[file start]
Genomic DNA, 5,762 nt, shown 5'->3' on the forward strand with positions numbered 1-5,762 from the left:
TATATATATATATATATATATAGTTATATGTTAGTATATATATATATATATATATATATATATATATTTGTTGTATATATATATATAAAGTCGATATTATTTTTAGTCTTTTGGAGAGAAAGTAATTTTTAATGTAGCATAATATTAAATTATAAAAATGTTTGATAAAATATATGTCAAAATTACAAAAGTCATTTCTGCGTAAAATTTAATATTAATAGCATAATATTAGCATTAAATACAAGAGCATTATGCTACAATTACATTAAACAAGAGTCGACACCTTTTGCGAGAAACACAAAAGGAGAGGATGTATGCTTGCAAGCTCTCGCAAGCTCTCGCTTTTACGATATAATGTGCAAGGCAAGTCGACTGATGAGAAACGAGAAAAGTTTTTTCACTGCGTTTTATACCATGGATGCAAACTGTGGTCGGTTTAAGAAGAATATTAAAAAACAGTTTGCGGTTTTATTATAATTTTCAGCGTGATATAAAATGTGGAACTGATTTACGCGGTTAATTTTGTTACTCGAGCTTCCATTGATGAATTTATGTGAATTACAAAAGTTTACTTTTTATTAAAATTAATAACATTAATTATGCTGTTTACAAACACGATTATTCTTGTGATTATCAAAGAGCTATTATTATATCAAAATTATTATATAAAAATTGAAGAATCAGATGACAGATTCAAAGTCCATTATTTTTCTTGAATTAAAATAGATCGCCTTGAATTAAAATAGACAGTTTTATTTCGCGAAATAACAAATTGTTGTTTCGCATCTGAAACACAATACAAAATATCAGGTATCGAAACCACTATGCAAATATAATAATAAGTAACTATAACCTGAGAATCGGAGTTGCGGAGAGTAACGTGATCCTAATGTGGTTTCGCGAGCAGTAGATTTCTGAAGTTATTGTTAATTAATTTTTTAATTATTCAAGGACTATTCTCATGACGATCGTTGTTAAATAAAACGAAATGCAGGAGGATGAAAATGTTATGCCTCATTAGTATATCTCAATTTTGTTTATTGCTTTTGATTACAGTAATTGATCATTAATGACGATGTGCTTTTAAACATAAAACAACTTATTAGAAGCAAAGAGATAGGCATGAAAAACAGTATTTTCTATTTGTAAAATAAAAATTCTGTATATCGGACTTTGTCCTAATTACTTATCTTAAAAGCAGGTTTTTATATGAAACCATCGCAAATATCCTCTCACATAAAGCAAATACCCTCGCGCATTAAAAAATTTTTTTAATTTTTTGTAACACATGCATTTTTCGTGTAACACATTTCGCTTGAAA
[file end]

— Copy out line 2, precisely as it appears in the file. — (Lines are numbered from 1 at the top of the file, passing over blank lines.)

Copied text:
TATATATATATATATATATATAGTTATATGTTAGTATATATATATATATATATATATATATATATATTTGTTGTATATATATATATAAAGTCGATATTATTTTTAGTCTTTTGGAGAGAAAGTAATTTTTAATGTAGCATAATATTAAATTATAAAAATGTTTGATAAAATATATGTCAAAATTACAAAAGTCATTTCTGCGTAAAATTTAATATTAATAGCATAATATTAGCATTAAATACAAGAGCATTATGCTACAATTACATTAAACAAGAGTCGACACCTTTTGCGAGAAACACAAAAGGAGAGGATGTATGCTTGCAAGCTCTCGCAAGCTCTCGCTTTTACGATATAATGTGCAAGGCAAGTCGACTGATGAGAAACGAGAAAAGTTTTTTCACTGCGTTTTATACCATGGATGCAAACTGTGGTCGGTTTAAGAAGAATATTAAAAAACAGTTTGCGGTTTTATTATAATTTTCAGCGTGATATAAAATGTGGAACTGATTTACGCGGTTAATTTTGTTACTCGAGCTTCCATTGATGAATTTATGTGAATTACAAAAGTTTACTTTTTATTAAAATTAATAACATTAATTATGCTGTTTACAAACACGATTATTCTTGTGATTATCAAAGAGCTATTATTATATCAAAATTATTATATAAAAATTGAAGAATCAGATGACAGATTCAAAGTCCATTATTTTTCTTGAATTAAAATAGATCGCCTTGAATTAAAATAGACAGTTTTATTTCGCGAAATAACAAATTGTTGTTTCGCATCTGAAACACAATACAAAATATCAGGTATCGAAACCACTATGCAAATATAATAATAAGTAACTATAACCTGAGAATCGGAGTTGCGGAGAGTAACGTGATCCTAATGTGGTTTCGCGAGCAGTAGATTTCTGAAGTTATTGTTAATTAATTTTTTAATTATTCAAGGACTATTCTCATGACGATCGTTGTTAAATAAAACGAAATGCAGGAGGATGAAAATGTTATGCCTCATTAGTATATCTCAATTTTGTTTATTGCTTTTGATTACAGTAATTGATCATTAATGACGATGTGCTTTTAAACATAAAACAACTTATTAGAAGCAAAGAGATAGGCATGAAAAACAGTATTTTCTATTTGTAAAATAAAAATTCTGTATATCGGACTTTGTCCTAATTACTTATCTTAAAAGCAGGTTTTTATATGAAACCATCGCAAATATCCTCTCACATAAAGCAAATACCCTCGCGCATTAAAAAATTTTTTTAATTTTTTGTAACACATGCATTTTTCGTGTAACACATTTCGCTTGAAA